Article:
A curious thing is happening online: Out of seemingly nowhere, Lady Gaga’s 2009 VMA performance of “Paparazzi” is a trending sound on TikTok. If you watched it live 13 years ago, it always stuck with you. It was one of the most shocking and sensational star-making performances of any pop artist’s career.
Onstage at New Jersey’s MetLife Stadium Thursday night, Gaga performed the song in a palace-like setting. After performing an extended, dramatic piano interlude, she emerged with fake blood covering her white bodysuit, belting the chorus like her life depended on it.
Death, rebirth, blood, sweat, and tears have always been essential parts of Gaga’s ethos. She’s always been obsessed with how art interacts with and responds to tragedy. All of that comes together at Chromatica Ball, Gaga’s twice-postponed show in support of her 2020 release, Chromatica. The album dives into one of Gaga’s darkest periods (the lyrics are truly heart-wrenching … under the house-inspired beats), which came out during the world’s worst moments. But at her show on Thursday, there was only space for joy.
Gaga’s set looks like some type of Berlin nightclub: imposing and ominous. She took inspiration from brutalist architecture, as she wrote on Instagram before launching the tour last month. The Ball itself is split into distinct parts, each separated by lengthy interludes of Gaga posing in various high-fashion outfits. The prelude is a tour de force and a flex, kicking off the show with three of her earliest hits: “Bad Romance,” “Just Dance,” and “Poker Face.” One right after the other, the run of smashes comes swinging in like a hammer, with Gaga performing the first two from some type of cape-like shell, from which she slowly emerges. Her dancers (and the crowd) do the long-memorized video choreography for each, moves laid deep in our muscle memories.
The ensuing four acts are then structured around Chromatica itself, interspersed with songs from The Fame, The Fame Monster, and Born This Way mostly (sorry to the Artpop or Joanne devotees: Cuts from those albums were left off the set list entirely). One pleasant surprise was “Monster,” a Fame Monster deep cut that she hadn’t played live since 2014 before this tour. The moments when the old merged with the new were deeply satisfying, like the transition from “Sour Candy” to “Telephone” during Act Two.
Gaga is at her best when she’s at her absolute, most unbridled weirdest. The interludes make little to no sense and only some of them seem to be related to what’s about to happen onstage (like the brutalist hospital pictured before Act One that leads way to Gaga singing “Alice” from what appears to be some type of stone slab). The best of the interludes was before the finale, with Gaga at her most melodramatic. She recites a creepy sonnet about art and the responsibility of the artist: “This life is only art on life support, and nature is a knight. No king, no court,” she says as the vocals chaotically layer. If we found out later she was teasing her part in Joker 2, I’d buy it.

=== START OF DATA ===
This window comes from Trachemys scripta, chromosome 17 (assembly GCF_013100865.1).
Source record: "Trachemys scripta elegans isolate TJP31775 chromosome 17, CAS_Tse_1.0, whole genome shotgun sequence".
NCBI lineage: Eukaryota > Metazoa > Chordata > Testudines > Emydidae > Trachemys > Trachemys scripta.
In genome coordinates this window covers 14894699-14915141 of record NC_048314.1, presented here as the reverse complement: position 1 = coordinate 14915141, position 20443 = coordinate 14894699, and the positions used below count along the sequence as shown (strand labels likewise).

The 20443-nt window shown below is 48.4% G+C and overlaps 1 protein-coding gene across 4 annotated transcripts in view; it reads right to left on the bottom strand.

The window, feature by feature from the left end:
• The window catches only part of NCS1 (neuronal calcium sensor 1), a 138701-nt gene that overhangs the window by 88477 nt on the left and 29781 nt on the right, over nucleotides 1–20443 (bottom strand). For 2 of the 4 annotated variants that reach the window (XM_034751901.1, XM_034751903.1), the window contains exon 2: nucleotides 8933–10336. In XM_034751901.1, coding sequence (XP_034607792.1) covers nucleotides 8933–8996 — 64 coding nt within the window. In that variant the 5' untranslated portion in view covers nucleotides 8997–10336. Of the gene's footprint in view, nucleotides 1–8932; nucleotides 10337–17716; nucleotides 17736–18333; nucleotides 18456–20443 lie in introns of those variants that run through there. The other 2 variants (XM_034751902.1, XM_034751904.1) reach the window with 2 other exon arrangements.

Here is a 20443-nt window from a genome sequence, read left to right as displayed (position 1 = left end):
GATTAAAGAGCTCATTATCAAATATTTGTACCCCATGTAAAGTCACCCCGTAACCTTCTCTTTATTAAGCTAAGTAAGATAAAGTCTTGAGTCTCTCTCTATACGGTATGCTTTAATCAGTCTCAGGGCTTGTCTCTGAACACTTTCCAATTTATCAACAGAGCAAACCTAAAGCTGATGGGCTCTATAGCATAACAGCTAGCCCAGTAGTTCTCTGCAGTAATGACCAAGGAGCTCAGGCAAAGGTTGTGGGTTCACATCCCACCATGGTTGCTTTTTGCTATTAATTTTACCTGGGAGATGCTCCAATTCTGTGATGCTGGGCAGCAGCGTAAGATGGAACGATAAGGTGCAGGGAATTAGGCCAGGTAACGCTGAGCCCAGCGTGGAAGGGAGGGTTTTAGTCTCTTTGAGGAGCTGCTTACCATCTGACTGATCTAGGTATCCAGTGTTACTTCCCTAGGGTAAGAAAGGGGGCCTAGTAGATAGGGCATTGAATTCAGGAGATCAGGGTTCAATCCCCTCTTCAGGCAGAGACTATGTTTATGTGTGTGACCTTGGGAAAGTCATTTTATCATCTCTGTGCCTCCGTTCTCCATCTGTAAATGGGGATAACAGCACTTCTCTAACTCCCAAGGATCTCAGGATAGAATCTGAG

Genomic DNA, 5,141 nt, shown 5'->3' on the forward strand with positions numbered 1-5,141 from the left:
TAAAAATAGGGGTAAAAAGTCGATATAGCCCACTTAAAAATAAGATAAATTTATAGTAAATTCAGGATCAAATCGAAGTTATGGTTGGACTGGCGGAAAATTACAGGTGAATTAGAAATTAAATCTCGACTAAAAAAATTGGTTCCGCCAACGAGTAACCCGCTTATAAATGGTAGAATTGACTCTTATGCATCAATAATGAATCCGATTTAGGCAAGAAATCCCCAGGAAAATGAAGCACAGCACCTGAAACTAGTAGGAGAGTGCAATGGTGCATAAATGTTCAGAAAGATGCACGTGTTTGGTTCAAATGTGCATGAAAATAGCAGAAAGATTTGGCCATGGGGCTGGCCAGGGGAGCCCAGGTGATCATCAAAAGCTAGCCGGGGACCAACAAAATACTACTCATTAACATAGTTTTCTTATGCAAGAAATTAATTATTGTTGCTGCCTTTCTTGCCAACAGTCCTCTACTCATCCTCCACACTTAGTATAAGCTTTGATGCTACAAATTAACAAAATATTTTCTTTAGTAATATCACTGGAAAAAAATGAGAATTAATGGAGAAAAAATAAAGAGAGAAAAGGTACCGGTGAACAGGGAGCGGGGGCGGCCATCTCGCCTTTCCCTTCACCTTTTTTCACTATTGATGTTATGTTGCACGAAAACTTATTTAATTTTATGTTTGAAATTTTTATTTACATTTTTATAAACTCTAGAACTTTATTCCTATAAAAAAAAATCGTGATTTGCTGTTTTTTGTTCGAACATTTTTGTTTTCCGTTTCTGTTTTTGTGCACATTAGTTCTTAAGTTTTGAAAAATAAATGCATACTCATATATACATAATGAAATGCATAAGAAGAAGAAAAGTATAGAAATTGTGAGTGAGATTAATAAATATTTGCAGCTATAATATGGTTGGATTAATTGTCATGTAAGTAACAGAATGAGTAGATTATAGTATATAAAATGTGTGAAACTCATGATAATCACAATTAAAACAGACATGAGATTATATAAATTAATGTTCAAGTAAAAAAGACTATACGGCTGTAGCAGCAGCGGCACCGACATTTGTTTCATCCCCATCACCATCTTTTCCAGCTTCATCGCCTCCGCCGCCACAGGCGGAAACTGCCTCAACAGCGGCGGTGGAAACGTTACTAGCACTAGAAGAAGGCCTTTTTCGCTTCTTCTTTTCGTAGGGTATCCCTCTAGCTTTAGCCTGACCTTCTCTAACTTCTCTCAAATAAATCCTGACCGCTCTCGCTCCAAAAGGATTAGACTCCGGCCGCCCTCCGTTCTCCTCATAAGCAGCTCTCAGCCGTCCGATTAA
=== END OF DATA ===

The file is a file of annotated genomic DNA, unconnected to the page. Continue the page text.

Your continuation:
Gaga puts on one of the best productions in pop, but she’s just as good letting her immense voice shine. She took to the B stage in the middle of the floor for a large portion of the concert, and it was one of the most cleansing, and longest, acts of the show. Seated behind a piano that resembled a fallen tree, with branches jutting out, she performed a pair of A Star Is Born cuts. Her voice on “Shallow” was probably echoing all the way back to Manhattan. She dedicated “Always Remember Us This Way” to her friend Tony Bennett, who was diagnosed with Alzheimer’s in 2016.
Later, before her stripped-down take on “Edge of Glory,” she shouted out Bruce Springsteen for inspiring the single, as well as the late E Street Band saxophonist Clarence Clemons, who played on it. She reminded the audience that Clemons died the day the video came out. She’s one of the rare artists to come through MetLife and not solely claim it as a New York show, giving props to some personal history she’s had in Jersey while growing up in NYC. “A lot of good things have happened to me here and a lot of bad things,” she said at one point behind the piano. “Let’s focus on the good tonight.”
Gaga used the piano moment to highlight the true sadness she was delving into on Chromatica. The album was largely celebrated for Gaga’s return to full dance pop, but beneath the surface is some of her finest and most personal songwriting. She stripped down “1000 Doves” and “Fun Tonight” to their raw cores. She could — and maybe should — have done a deconstructed take on the album instead of the remixed version she put out last year.
The finale was quick and high-energy after the piano portion, with Gaga running through extended versions of singles “Stupid Love” and “Rain on Me.” The latter was such a jolt of optimism and energy in 2020, when the world was faced with both incredible pain and confusion. It’s a celebration of life that feels even more prescient now that we can at least leave the house and experience moments like these.
Surprisingly, she didn’t end the show there. Instead, she put on an encore with the silliest encore selection possible: her Top Gun: Maverick soundtrack single “Hold My Hand.” It’s not the best or biggest Gaga song, just the most recent. Sure, there’s not a single power ballad in the world not worth paying to see Gaga sing. But it fell a little flat as the way to end the night when “Rain on Me” provided the show closure we needed.
Even 13 years after that VMA performance, Gaga is still breaking new ground for herself and the genre of pop music. Thankfully for us, she’s the type of artist who almost makes you impatient wanting to know what the next 13 will bring.
The Chromatica Ball set list:
“Born This Way”
“Always Remember Us This Way”
“The Edge of Glory”
“Rain on Me”
“Hold My Hand”